An Experimental Study of Petty Corrupt Behaviour in Small Decision Making Problems
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Copyright: © 2020 Takemi Fujikawa. This is an open access article distributed under the terms of the Creative Commons Attribution License, which permits unrestricted use, distribution, and reproduction in any medium, provided the original author and source are credited.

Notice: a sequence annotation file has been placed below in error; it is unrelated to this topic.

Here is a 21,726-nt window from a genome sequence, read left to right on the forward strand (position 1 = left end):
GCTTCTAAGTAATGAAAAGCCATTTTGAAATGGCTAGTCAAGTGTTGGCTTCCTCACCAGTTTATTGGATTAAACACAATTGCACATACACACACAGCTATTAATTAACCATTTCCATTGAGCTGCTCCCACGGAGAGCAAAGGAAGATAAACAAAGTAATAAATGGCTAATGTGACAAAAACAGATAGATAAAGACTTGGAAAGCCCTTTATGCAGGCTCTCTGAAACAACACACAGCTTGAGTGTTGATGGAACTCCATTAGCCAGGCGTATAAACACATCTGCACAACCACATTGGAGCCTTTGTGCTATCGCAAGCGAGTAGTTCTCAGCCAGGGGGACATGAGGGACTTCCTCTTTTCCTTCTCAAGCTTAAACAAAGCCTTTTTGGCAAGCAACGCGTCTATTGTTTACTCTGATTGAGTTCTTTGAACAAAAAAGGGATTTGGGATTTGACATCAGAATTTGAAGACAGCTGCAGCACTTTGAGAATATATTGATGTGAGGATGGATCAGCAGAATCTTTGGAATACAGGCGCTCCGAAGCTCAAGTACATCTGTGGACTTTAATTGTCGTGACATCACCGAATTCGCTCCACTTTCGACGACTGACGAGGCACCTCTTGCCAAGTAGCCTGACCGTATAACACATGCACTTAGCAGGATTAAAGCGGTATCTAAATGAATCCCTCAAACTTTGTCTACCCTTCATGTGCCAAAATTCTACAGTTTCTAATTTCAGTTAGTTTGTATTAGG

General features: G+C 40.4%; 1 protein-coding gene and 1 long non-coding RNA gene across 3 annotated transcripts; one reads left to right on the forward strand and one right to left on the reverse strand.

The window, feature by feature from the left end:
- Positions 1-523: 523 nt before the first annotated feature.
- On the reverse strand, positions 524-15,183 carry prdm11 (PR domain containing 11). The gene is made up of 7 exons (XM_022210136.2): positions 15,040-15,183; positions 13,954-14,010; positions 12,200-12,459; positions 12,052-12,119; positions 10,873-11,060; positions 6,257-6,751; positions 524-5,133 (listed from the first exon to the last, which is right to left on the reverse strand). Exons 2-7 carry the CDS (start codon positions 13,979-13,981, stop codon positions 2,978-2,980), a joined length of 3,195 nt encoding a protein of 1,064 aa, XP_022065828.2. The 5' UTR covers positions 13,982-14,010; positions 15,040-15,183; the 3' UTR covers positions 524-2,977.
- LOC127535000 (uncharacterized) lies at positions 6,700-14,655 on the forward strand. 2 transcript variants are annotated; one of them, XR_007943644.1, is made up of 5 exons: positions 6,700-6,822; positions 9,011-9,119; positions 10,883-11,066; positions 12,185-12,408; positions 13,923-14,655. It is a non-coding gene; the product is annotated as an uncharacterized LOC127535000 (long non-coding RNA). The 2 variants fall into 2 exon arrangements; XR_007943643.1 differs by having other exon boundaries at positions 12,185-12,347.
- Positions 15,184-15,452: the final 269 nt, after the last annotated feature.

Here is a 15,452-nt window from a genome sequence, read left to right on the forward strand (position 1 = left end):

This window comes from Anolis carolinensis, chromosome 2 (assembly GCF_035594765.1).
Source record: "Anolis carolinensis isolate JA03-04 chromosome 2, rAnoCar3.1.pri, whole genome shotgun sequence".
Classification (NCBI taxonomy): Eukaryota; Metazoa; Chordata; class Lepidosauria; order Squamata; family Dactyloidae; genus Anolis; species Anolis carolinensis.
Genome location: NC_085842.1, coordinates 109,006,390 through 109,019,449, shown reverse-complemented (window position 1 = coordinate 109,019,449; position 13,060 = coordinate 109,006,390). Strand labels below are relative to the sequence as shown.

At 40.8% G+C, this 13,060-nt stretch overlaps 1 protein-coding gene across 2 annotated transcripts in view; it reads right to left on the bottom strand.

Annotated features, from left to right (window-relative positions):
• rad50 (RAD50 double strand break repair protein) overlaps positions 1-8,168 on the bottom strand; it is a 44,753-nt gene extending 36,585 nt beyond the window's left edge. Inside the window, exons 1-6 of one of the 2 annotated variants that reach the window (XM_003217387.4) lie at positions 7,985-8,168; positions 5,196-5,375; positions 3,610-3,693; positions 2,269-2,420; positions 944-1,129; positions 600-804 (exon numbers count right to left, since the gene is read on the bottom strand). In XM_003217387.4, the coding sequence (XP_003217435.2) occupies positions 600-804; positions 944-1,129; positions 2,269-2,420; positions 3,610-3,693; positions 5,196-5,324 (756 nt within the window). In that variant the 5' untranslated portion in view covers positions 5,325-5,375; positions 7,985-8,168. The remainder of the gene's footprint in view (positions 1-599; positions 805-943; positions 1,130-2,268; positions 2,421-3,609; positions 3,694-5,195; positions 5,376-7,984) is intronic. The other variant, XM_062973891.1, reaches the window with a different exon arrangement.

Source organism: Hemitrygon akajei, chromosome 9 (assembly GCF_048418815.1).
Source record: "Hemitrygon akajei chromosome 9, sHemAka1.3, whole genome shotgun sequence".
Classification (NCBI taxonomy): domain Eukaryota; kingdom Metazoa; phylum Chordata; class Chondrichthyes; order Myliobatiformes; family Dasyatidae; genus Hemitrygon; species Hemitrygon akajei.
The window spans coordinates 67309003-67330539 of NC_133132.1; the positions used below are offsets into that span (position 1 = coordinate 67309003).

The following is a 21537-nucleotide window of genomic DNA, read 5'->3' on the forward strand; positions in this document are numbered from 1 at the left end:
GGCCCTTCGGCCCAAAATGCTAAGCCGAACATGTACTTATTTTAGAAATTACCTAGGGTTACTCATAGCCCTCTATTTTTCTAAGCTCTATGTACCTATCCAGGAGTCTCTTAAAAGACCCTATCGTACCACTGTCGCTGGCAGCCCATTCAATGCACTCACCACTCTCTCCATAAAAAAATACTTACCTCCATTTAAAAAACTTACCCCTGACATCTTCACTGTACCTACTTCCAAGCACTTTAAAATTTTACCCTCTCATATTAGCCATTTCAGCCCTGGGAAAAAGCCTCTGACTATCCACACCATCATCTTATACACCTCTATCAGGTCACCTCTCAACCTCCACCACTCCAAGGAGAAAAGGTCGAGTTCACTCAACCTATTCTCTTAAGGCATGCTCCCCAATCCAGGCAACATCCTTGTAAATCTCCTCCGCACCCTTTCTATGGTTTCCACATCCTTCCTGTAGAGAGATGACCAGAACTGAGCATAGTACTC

This research discusses small decision making problems and petty corruption as their practical applications with a structured economic experiment. One of examples of petty corruption considered includes demands for petty bribes by traffic officials followed by police. We examine that it is caused by subjective underweighting of rare events and its objective probabilities. This literature reports results of an experiment, which reveals that the subjects tended to subjectively underweight rare outcomes when they relied on feedback in small decision making problems. Underweighting of rare events lead the subjects to choose a risky option often, but not all the time, to maximise his/her expected utility. This tendency is the opposite of the overweighting of rare outcomes observed in mainstream big description-based decision problems. It is revealed that an individual petty corrupt behaviour is a consequence of the theoretically-optimal behaviour for the risk-seeking decision-maker. This is examined along with the expected utility model. The model well captures results of the experiment and it asserts that it is theoretically-optimal decision to do the petty corrupt behaviour (to receive petty bribes) occasionally for the risk-seeking official, who subjectively underweight rare event and its probability.
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